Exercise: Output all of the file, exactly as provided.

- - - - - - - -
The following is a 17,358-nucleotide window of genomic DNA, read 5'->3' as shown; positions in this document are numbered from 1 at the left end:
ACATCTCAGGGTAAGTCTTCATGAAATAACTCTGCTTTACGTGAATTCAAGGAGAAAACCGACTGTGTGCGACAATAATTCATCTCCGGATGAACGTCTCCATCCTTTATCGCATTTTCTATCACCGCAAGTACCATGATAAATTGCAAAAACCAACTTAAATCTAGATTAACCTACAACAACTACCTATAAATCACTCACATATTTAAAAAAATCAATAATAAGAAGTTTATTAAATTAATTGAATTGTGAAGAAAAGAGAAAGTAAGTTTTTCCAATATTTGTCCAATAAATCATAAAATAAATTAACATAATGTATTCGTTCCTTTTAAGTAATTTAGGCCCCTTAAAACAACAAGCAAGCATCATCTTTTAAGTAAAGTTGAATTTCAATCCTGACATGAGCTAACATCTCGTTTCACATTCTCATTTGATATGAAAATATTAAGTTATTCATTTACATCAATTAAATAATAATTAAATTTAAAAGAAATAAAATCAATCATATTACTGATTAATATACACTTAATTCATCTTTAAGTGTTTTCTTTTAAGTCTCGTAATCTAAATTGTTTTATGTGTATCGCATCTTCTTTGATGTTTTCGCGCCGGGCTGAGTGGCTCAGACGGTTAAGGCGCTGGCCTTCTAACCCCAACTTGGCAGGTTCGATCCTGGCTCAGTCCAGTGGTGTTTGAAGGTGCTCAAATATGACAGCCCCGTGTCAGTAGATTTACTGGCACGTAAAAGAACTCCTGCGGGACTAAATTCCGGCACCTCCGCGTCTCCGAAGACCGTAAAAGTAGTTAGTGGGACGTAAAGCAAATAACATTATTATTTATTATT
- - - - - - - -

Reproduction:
The following is a 17,358-nucleotide window of genomic DNA, read 5'->3' as shown; positions in this document are numbered from 1 at the left end:
ACATCTCAGGGTAAGTCTTCATGAAATAACTCTGCTTTACGTGAATTCAAGGAGAAAACCGACTGTGTGCGACAATAATTCATCTCCGGATGAACGTCTCCATCCTTTATCGCATTTTCTATCACCGCAAGTACCATGATAAATTGCAAAAACCAACTTAAATCTAGATTAACCTACAACAACTACCTATAAATCACTCACATATTTAAAAAAATCAATAATAAGAAGTTTATTAAATTAATTGAATTGTGAAGAAAAGAGAAAGTAAGTTTTTCCAATATTTGTCCAATAAATCATAAAATAAATTAACATAATGTATTCGTTCCTTTTAAGTAATTTAGGCCCCTTAAAACAACAAGCAAGCATCATCTTTTAAGTAAAGTTGAATTTCAATCCTGACATGAGCTAACATCTCGTTTCACATTCTCATTTGATATGAAAATATTAAGTTATTCATTTACATCAATTAAATAATAATTAAATTTAAAAGAAATAAAATCAATCATATTACTGATTAATATACACTTAATTCATCTTTAAGTGTTTTCTTTTAAGTCTCGTAATCTAAATTGTTTTATGTGTATCGCATCTTCTTTGATGTTTTCGCGCCGGGCTGAGTGGCTCAGACGGTTAAGGCGCTGGCCTTCTAACCCCAACTTGGCAGGTTCGATCCTGGCTCAGTCCAGTGGTGTTTGAAGGTGCTCAAATATGACAGCCCCGTGTCAGTAGATTTACTGGCACGTAAAAGAACTCCTGCGGGACTAAATTCCGGCACCTCCGCGTCTCCGAAGACCGTAAAAGTAGTTAGTGGGACGTAAAGCAAATAACATTATTATTTATTATT